Breaking their poses like trees snapping branches, the women urgently regarded each other, cleared away all signs of work in an instant, examined their souls for defects, in a sense crossed themselves, and waited.
After Laura and Clare are abandoned by their mother, Felix is there to help, even to marry Laura if she will have him. Little by little the two sisters grow complicit with his obsessions, his cruelty, his need to control.
Set in the leafy northern suburbs of Sydney during the 1940s, The Watch Tower is a novel of relentless and acute psychological power.
Elizabeth Harrower was born in Sydney in 1928. After leaving school she worked as a clerk and studied psychology. In 1951 Harrower moved to London. She travelled extensively and she began to write fiction. Her first novel Down in the City was published in 1957, and was followed by The Long Prospect a year later. In 1959 she returned to Sydney where she began working for the ABC and as a book reviewer for the Sydney Morning Herald. In 1960 she published The Catherine Wheel, the story of an Australian law student in London, her only novel not set in Sydney. The Watch Tower appeared in 1966. She was admired by many of her contemporaries, including Patrick White and Christina Stead, and is without doubt among the most important writers of the postwar period in Australia. Elizabeth Harrower lives in Sydney.
'Haunting and delicate.' Kirkus Reviews
'This is a harrowing novel, relentless in its depiction of marital enslavement, spiritual self-destruction and the exploited condition of women in a masculinist society...It is a brilliant achievement.' Washington Post
'Haunting...Harrower captures brilliantly the struggle to retain a self.' Guardian
'Elizabeth Harrower's thrilling 1966 novel The Watch Tower comes rampaging back from decades of disgraceful neglect: a wartime Sydney story of two abandoned sisters and the arrival in their lives of Felix, one of literature's most ferociously realised nasty pieces of work.' Helen Garner, Australian Books of the Year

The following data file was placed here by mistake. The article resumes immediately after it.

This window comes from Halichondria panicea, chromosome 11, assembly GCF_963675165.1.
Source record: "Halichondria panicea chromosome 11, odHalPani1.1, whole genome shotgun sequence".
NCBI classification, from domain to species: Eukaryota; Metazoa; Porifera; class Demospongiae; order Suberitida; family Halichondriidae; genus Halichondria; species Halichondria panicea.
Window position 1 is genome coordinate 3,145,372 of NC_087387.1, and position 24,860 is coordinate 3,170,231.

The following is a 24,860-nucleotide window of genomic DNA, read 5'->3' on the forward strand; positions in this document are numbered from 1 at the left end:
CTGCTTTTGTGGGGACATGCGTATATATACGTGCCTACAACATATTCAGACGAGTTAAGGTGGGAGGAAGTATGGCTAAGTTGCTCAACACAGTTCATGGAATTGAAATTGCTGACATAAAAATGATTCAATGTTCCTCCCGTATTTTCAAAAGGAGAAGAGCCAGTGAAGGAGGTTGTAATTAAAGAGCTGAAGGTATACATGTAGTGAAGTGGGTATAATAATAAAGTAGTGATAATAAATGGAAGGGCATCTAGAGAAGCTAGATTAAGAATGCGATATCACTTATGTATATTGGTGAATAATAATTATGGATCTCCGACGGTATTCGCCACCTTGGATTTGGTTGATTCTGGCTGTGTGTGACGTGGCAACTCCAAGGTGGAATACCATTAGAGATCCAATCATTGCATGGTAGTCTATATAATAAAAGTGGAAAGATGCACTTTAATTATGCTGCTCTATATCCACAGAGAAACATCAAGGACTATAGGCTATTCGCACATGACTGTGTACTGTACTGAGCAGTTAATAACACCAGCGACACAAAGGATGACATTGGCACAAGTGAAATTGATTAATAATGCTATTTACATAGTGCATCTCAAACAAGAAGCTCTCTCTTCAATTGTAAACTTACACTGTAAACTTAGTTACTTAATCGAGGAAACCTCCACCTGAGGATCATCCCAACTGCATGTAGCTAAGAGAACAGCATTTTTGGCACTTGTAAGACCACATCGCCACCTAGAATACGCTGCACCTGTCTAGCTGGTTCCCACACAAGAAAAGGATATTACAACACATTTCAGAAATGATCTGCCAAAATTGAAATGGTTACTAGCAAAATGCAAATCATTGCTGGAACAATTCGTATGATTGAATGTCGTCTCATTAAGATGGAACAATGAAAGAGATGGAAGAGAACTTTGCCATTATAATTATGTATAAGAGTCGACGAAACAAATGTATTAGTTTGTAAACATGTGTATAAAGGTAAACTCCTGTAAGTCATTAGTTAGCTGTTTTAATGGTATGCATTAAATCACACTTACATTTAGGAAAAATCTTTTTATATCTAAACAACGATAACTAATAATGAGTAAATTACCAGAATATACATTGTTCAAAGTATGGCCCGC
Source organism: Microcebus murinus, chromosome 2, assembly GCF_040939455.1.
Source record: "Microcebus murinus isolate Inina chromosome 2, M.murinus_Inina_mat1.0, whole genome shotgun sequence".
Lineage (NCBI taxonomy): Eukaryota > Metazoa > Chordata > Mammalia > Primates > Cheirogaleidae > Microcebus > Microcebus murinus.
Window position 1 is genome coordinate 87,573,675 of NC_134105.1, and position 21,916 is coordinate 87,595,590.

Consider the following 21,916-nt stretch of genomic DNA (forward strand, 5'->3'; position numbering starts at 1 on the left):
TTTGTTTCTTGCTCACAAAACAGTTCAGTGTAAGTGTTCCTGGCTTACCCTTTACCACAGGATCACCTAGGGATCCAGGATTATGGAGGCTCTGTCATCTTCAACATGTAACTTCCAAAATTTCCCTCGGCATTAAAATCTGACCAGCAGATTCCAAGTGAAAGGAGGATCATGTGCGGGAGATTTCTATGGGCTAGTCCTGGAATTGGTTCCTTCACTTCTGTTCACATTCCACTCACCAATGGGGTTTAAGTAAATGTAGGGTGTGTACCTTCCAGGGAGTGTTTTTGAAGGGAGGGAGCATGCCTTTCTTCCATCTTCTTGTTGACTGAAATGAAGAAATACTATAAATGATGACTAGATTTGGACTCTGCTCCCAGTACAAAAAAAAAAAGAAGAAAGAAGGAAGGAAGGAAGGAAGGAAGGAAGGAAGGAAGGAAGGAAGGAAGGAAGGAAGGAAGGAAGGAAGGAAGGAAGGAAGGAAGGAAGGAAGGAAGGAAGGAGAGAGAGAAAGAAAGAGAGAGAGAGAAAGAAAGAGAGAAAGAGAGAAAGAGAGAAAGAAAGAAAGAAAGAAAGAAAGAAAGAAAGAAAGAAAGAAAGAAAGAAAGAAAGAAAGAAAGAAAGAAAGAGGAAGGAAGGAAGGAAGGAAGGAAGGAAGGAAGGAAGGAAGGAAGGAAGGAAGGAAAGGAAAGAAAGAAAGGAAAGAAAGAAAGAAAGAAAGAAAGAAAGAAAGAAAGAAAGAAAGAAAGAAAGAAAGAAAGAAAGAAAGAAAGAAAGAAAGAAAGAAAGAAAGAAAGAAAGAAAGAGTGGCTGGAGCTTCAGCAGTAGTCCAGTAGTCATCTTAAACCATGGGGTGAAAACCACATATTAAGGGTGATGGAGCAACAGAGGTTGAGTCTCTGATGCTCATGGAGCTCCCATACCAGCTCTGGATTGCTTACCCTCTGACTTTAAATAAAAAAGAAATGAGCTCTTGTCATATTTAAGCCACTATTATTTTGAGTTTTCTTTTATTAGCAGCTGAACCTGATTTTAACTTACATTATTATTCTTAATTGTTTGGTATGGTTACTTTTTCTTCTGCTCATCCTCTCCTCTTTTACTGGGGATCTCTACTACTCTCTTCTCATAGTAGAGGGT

'Elizabeth Harrower's The Watch Tower truly feels like a neglected classic...I think it's one of the most moving books I've read in a very long time.' Mariella Frostrup
'I read this book twice. Once for sheer pleasure - if pleasure can be the correct term for an experience that is so distressing - and once for the purposes of this review...It left me with the strongest sense I have had for a very long time of the infinite preciousness of consciousness, at whatever cost, and of our terrifying human vulnerability.' Salley Vickers, Sydney Morning Herald
'I couldn't put down The Watch Tower, Elizabeth Harrower's dark fairytale of psychological cruelty and co-dependence set in suburban Sydney. Although published originally in 1966 (and reprinted this year by Text Classics), it still has the power to shock. Harrower's insight into the nuances of a pathological personality is forensic, and surely one of the most acute in our literature since Henry Handel Richardson's The Fortunes of Richard Mahony. At the same time, because of its complicated tone, her book retains a kind of mythic power.' Delia Falconer, Australian Books of the Year
'A superb psychological novel that will creep into your bones.' Michelle de Kretser, The Monthly
'I read The Watch Tower with a mixture of fascination and horror. It was impossible to put down. I then read all Harrower's novels: The Long Prospect (a prescient study of a relationship between a man and a clever but unrecognised young girl), Down in the City and The Catherine Wheel. Her acute psychological assessments are made from gestures, language and glances and she is brilliant on power, isolation and class.' Ramona Koval, Australian Books of the Year
'[A] fantastically incisive portrait of domestic cruelty...For all the psychological torment Harrower subjects her protagonists to, Clare's defiance brings a delectably feminist streak to The Watch Tower.' Daily Beast
'To create a monster as continually credible, comic and nauseating as Felix is a feat of a very high order. But to control that creation, as Miss Harrower does, so that Clare remains the centre of interest is an achievement even more rare. The Watch Tower is a triumph of art over virtuosity...a dense, profoundly moral novel of our time.' H.G. Kippax, Sydney Morning Herald, 19 November 1966
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